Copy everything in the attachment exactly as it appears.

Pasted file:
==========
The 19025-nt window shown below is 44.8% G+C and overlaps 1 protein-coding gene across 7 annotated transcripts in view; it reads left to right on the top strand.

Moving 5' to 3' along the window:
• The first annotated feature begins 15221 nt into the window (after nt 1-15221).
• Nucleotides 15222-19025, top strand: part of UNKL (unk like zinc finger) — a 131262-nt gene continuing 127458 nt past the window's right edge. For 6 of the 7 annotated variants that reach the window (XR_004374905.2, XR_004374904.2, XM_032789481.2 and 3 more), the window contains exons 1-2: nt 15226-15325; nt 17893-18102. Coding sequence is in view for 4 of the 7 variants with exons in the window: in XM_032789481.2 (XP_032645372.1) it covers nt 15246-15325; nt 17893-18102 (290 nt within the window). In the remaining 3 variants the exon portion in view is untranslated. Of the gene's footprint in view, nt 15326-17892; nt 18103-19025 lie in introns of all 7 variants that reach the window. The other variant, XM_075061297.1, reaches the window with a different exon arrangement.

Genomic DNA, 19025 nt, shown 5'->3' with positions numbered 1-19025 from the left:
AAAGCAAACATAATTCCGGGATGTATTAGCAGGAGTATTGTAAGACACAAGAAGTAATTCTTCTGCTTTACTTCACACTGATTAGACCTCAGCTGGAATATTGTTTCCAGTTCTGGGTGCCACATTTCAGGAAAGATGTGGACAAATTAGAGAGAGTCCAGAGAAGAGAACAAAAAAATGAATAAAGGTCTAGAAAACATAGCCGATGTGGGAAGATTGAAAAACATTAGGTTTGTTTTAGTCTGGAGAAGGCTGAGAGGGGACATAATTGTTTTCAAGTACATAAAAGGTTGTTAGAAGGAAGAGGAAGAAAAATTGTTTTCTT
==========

The 19025-nt window shown below is 44.8% G+C and overlaps 1 protein-coding gene across 7 annotated transcripts in view; it reads left to right on the top strand.

Moving 5' to 3' along the window:
• The first annotated feature begins 15221 nt into the window (after nt 1-15221).
• Nucleotides 15222-19025, top strand: part of UNKL (unk like zinc finger) — a 131262-nt gene continuing 127458 nt past the window's right edge. For 6 of the 7 annotated variants that reach the window (XR_004374905.2, XR_004374904.2, XM_032789481.2 and 3 more), the window contains exons 1-2: nt 15226-15325; nt 17893-18102. Coding sequence is in view for 4 of the 7 variants with exons in the window: in XM_032789481.2 (XP_032645372.1) it covers nt 15246-15325; nt 17893-18102 (290 nt within the window). In the remaining 3 variants the exon portion in view is untranslated. Of the gene's footprint in view, nt 15326-17892; nt 18103-19025 lie in introns of all 7 variants that reach the window. The other variant, XM_075061297.1, reaches the window with a different exon arrangement.

Genomic DNA, 19025 nt, shown 5'->3' with positions numbered 1-19025 from the left:
AAAGCAAACATAATTCCGGGATGTATTAGCAGGAGTATTGTAAGACACAAGAAGTAATTCTTCTGCTTTACTTCACACTGATTAGACCTCAGCTGGAATATTGTTTCCAGTTCTGGGTGCCACATTTCAGGAAAGATGTGGACAAATTAGAGAGAGTCCAGAGAAGAGAACAAAAAAATGAATAAAGGTCTAGAAAACATAGCCGATGTGGGAAGATTGAAAAACATTAGGTTTGTTTTAGTCTGGAGAAGGCTGAGAGGGGACATAATTGTTTTCAAGTACATAAAAGGTTGTTAGAAGGAAGAGGAAGAAAAATTGTTTTCTT